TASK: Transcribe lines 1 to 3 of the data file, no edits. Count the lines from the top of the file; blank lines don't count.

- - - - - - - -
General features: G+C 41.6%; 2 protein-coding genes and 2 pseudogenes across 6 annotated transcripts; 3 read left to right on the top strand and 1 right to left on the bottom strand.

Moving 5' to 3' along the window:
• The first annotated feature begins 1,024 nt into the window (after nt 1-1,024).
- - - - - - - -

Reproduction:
General features: G+C 41.6%; 2 protein-coding genes and 2 pseudogenes across 6 annotated transcripts; 3 read left to right on the top strand and 1 right to left on the bottom strand.

Moving 5' to 3' along the window:
• The first annotated feature begins 1,024 nt into the window (after nt 1-1,024).